Referring initially to FIG. 1, a query and aggregation system 100 is illustrated for direct execution of aggregates. The system 100 includes a query component 110 that provides interfaces, instructions, and class functionality to perform query operations on an input data set 120 (or data collection). The query component 110 includes instructions that invoke aggregation operations in the system 100. For example, aggregate functionality and instructions are well known and include such aggregate functions as min, max, count, average, sum, histogram, range, and so forth. It is noted that aggregation instructions and operations can be invoked for substantially any programming language adapted with the aggregation concepts described herein (e.g., SQL, XLST, LINQ, Visual Basic, C#, and so forth).

When a query is submitted by the query component 110, one or more keys 130 are created in accordance with an aggregation component 140 and in view of the respective query and the input data set 120. One or more aggregators 150 are created within the aggregation component 140 that are employed to receive aggregate information from the keys 130 as the input data set 120 is iterated during query operations. The aggregators 150 are employed to determine a direct computation of an aggregate value which is shown at 160. Computations can also include combining aggregate values from multiple aggregators 150 into a single value as will be described in more detail below. Also, one or more compiler translation components 170 can be provided to support direct aggregate execution at 160 as will be described in more detail below.

Generally, the aggregators 150 are created via language extensions that can be applied to substantially any type of programming language that employs aggregation or query type operations. As the input data set 120 is processed, the keys 130 are determined for each element in the data set and then computations associated with the keys are fed to the associated aggregator 150 for the respective key. For instance, if a string were processed for the length of each word in the string and the number of times the respective word appeared in the string, one key 130 could be created for each word appearing in the string where the aggregator 150 would then compute directly the number of words and the frequency each word appeared in the string. This is in contrast to prior techniques that required building duplicative or multiplicative lists of data, and iterating over the lists before computing the aggregates as is described in more detail below. In order to illustrate the advantages of direct aggregate execution shown at 160, the following example is described to provide further contrast with prior aggregations techniques and direct aggregate execution which facilitates more efficient processing of aggregate data.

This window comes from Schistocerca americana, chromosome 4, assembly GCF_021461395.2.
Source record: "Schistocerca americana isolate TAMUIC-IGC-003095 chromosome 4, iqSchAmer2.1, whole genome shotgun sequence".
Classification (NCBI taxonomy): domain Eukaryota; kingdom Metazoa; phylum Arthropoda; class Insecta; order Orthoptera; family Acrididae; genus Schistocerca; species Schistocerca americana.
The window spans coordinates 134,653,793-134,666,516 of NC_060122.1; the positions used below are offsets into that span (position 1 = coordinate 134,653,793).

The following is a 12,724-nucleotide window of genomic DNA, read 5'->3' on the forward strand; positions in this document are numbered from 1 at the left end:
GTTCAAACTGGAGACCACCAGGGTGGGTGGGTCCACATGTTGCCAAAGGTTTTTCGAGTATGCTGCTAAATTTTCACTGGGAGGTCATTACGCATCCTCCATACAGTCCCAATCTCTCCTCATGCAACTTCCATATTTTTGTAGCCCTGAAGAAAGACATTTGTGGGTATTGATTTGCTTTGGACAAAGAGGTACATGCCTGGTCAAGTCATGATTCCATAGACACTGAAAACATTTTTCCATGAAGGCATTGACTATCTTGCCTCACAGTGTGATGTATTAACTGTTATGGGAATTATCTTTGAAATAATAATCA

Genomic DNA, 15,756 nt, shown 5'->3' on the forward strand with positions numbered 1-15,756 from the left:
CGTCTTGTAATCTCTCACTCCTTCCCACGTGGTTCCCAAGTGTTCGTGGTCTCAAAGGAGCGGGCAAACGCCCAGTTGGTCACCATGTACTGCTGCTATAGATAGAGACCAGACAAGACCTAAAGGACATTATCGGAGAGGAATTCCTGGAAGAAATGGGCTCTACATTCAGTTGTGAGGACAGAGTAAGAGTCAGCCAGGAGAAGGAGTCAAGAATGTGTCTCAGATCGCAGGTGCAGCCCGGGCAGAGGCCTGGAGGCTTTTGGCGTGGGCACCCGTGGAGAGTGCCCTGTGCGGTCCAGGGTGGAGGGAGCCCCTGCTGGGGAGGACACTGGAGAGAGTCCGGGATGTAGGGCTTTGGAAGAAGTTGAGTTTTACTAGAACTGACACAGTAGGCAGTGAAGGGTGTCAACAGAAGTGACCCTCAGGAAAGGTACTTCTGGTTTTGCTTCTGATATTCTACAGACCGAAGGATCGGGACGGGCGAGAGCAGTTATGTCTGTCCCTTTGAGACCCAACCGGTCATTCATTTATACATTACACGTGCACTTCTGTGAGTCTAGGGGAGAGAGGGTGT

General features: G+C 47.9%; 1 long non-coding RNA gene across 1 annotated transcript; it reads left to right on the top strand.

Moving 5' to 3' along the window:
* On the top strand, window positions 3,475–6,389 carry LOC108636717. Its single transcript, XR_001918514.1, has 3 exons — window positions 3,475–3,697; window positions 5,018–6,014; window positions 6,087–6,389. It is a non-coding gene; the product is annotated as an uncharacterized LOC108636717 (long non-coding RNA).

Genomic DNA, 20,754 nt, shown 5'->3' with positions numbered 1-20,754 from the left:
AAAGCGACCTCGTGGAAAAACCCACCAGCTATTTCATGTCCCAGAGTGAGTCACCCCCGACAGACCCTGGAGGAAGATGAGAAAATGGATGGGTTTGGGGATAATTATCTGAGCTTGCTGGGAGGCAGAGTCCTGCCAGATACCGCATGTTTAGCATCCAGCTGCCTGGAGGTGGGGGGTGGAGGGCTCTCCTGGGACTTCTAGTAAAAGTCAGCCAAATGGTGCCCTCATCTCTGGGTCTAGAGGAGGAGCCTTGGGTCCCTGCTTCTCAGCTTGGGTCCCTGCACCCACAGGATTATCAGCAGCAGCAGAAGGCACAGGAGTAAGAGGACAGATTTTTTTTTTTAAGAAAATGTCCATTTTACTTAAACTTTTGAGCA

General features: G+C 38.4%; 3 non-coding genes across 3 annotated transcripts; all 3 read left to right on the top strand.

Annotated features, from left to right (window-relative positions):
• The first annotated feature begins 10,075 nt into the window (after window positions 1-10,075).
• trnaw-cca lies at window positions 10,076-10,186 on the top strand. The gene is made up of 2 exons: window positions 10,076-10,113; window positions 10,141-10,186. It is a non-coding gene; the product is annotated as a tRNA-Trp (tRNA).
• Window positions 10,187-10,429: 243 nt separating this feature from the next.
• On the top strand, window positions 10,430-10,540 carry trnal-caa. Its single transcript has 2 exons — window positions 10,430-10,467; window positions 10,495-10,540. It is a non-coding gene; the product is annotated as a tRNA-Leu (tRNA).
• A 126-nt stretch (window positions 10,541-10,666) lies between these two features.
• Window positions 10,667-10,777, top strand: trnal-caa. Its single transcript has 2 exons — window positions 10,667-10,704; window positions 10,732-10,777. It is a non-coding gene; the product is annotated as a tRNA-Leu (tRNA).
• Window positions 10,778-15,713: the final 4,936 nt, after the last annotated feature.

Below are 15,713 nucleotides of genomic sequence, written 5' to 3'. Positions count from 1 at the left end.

In a conventional version of Language Integrated Query (LINQ), grouping and aggregation are typically performed in two separate steps. First the input of type IEnumerable<T> is grouped with respect to a key selector function Func<T,K> into a collection IEnumerable<IGrouping<K,T>>

    • public static IEnumerable<IGrouping<K, T>> GroupBy<T, K>(this IEnumerable<T> source, Func<T, K> keySelector);
    • where Each IGrouping<K,T>: IEnumerable<T> represents a group with a Key property of type K.

For example, to compute given a collection of strings a collection containing the frequencies of all occurring words and length of each word, the following example program can include:

    • from w in words
    • groupby w into g
    • select new {A=g.Key, B=g.Count( ), C=g.Max(w=>w.Length)}
      Since it is known each group contains all the same words, the maximal length of the word in each group can be selected to compute the length of each word. When applied to the array {“the”, “quick”, “brown”, “fox”, “jumped”, “over”, “the”, “lazy”, “dog”} the above query computes the following data collection:

{ new{ A = “the”, B = 2, C = 3 }
 , new{ A = “quick”, B = 1, C = 5 }
 , new{ A = “brown”, B = 1, C = 5 }
 , new{ A = “fox”, B = 1, C = 3 }
 , new{ A = “jumped”, B = 1, C = 6 }
 , new{ A = “over”, B = 1, C = 4 }
 , new{ A = “lazy”, B = 1, C = 4 }
 , new{ A = “dog”, B = 1, C = 3 }
 }

However, to perform the computations for word frequency and length, the above first creates an intermediate data collection (using new {Key=k, { . . . k, . . . }} to denote values of IGrouping) such as:

{ new{ Key = “the”, { “the”, “the” } }
 , new{ Key = “quick”, { “quick” }}
 , new{ Key = “brown”, {“brown”} }
 , new{ Key = “fox”, {“fox”} }
 , new{ Key = “jumped”, {“jumped” }
 , new{ Key = “over”, {“over”} }
 , new{ Key = “lazy”, {“lazy”} }
 , new{ Key = “dog”, {“dog”} }
 }